If you’ve spent time around goats, you may have noticed they are well-blessed in the testicular department.
This is not random; goat reproductive behavior has created a need for large testicles in bucks.
Relative testes’ size correlates with mating behavior, and males with larger testes produce more sperm and testosterone.
The more sperm a goat produces, the more offspring it can have.
Goats produce a lot of sperm because they are herd animals. A single buck mates with many female goats and must be biologically prepared to do so at any moment. To accomplish this, they need large testicles with lots of sperm.
A buck has other characteristics goat breeders look for, such as being well-muscled, having good body weight, big, coarse shoulders, and other indications of good testosterone levels.
Scrotal circumference is directly related to sperm production.
To learn more about why goats have such large testicles, read on!
Why Goat Testicles Are So Big
One theory is larger testes are usually associated with animals where the female mates repeatedly with different males.
The male producing the most sperm has a greater chance of fertilizing the female.
Another theory is that a male who mates with several females also needs larger testes.
The male must be able to fertilize all the females in his herd and needs a lot of sperm.
Either way, for the most part, large testicles mean more sperm production and winning the reproductive race.
Do Big Testicles Mean More Sperm?
For the most part, larger testes mean more sperm in the animal kingdom.
Scientists have studied testicle size, weight, and scrotal circumference and determined each gram (g) of testicular mass produces 25 million sperm per day.
More sperm means greater reproductive success–the “outnumber to outcompete” approach.
This success will lead to offspring with larger testicles and so on.
Larger testicles also correlate with more testosterone which means more success in getting a mate in the animal kingdom.
What Do We Use Goat Testicles For?
Historically, humans have eaten all parts of an animal, letting nothing go to waste.
After goat castration, goat owners save the testicles as a delicacy.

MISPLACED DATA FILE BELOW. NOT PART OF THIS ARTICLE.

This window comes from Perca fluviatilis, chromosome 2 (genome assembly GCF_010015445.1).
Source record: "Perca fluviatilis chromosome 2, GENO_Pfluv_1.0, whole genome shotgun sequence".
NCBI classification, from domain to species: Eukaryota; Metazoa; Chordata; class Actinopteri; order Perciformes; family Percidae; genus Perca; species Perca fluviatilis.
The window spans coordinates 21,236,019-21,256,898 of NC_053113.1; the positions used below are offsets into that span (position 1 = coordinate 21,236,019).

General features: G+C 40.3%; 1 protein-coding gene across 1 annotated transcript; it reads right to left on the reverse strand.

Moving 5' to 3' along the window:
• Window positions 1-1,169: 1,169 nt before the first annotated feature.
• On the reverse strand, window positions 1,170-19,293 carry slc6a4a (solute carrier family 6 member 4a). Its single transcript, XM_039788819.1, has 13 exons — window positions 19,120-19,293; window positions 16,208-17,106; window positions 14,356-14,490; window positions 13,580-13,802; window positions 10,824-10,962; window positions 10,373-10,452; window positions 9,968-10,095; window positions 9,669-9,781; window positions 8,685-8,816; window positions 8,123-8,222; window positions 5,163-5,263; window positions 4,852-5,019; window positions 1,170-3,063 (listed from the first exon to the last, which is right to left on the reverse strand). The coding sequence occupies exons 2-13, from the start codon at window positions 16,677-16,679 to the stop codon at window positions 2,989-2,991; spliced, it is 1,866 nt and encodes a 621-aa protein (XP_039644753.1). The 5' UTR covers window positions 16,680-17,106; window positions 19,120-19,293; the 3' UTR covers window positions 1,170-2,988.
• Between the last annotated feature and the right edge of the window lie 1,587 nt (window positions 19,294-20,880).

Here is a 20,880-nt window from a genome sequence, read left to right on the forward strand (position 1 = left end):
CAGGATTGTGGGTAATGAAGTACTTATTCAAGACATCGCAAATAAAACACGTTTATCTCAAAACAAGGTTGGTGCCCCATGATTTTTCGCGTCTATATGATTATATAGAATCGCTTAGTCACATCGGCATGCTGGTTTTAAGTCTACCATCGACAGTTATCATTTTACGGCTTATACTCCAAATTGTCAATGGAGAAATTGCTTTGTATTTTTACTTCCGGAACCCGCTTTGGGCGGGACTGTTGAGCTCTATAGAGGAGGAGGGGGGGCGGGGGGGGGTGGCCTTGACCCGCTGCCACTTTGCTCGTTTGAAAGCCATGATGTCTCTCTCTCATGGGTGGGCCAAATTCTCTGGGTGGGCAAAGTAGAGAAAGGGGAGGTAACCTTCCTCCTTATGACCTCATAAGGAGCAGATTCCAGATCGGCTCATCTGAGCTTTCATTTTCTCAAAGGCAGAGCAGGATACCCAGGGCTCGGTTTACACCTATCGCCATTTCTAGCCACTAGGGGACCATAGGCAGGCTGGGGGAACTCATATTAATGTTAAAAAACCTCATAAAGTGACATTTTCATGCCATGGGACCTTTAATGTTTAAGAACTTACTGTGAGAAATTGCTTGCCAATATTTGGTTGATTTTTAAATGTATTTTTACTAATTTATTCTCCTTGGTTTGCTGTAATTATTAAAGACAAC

Testicles are smoked, fried, sauced, fricasseed, baked in pies, poached, roasted, etc.
Throughout recorded history, there have been mentions of the aphrodisiac effects of eating other animals’ testicles.
The greek god of fertility, Pan, was half goat and goats are considered particularly lustful.
Although there is testosterone in goat testicles, cooking removes it, so most of the nutritional benefit is protein with likely no hormonal benefits.
While eating organ meats is healthy due to their greater nutrition content, there is no scientific evidence for any aphrodisiac effect from eating testicles.
Medical Uses for Goat Testicles
In keeping with the myth eating testicles cures impotence, a medical quack and con artist from the 1920s, John Brinkley, came up with an even more outlandish idea.
He sold a miracle cure for impotence involving sewing goat testicular glands into a patient’s scrotum.
Needless to say, this was ineffective.
The FDA does not acknowledge any particular medical benefit other than its minor nutritional benefits.
From a legitimate nutritional perspective, they are high in protein, potassium, iron, and phosphorus, making them a (supposedly) tasty, somewhat healthy food.
Why Are My Goat’s Balls Swollen?
If your intact buck’s testicles are swollen, they need to be taken care of.
Some causes of swelling in the scrotum are external injury, infection, disease, and heart failure.
The most common issues with the scrotum are on the surface and include mange, mites, frostbite, and callusing.
A duct behind the testis called the epididymis is susceptible to bacterial infection called epididymitis.
Sometimes a testicle becomes inflamed, which is called epididymo-orchitis.
Goats form calluses on their testicles from laying down in the dirt and flopping their testicles.
Another condition affecting your goat’s testicles is called unilateral cryptorchid.
This is when one or both testicles do not normally descend into the scrotum but into the body cavity.
These goats are undesirable for your flock as they will not breed properly.
Another medical concern with goats’ scrotums is when they are split, this being an undesirable characteristic because of the link to split udders in does.
Goat Development And Aging
Male goat kids are fertile at just shy of 2 months of age!
Do not breed your goats this young.
It is better to wait until they are about a year old.
Male goats reach sexual maturity between 4 and 6 months of age.
A buckling is an adolescent male goat, up to 12 months of age.
A buck, or billy, is an adult male goat; a neutered male is called a wether.
Doelings are adolescent female goats up to 12 months of age.
A doe, or nanny, is an adult female goat.
Female goats can reach puberty anywhere from 4 months to 12 months of age, depending on the breed, nutrition, and health of the doeling.
Does need to be 60-70% of their breed’s adult weight before breeding.
Breeding too young can cause birth complications, endanger the child, and hinder future reproductive capability.
Goats typically breed in the fall through late winter.
Fertile female goats, or does, come into heat about every three weeks during this time.
Gestation is around 5 months.
A one-year-old buck will service a herd of up to ten does.
A two-year-old buck will be able to handle up to 25 does.
A three-year-old buck can service up to 40 does, depending on his drive and health!
Male goats have the highest semen quality, libido, and fertility in the late summer and fall.
A large herd does well with a buck and a wether.
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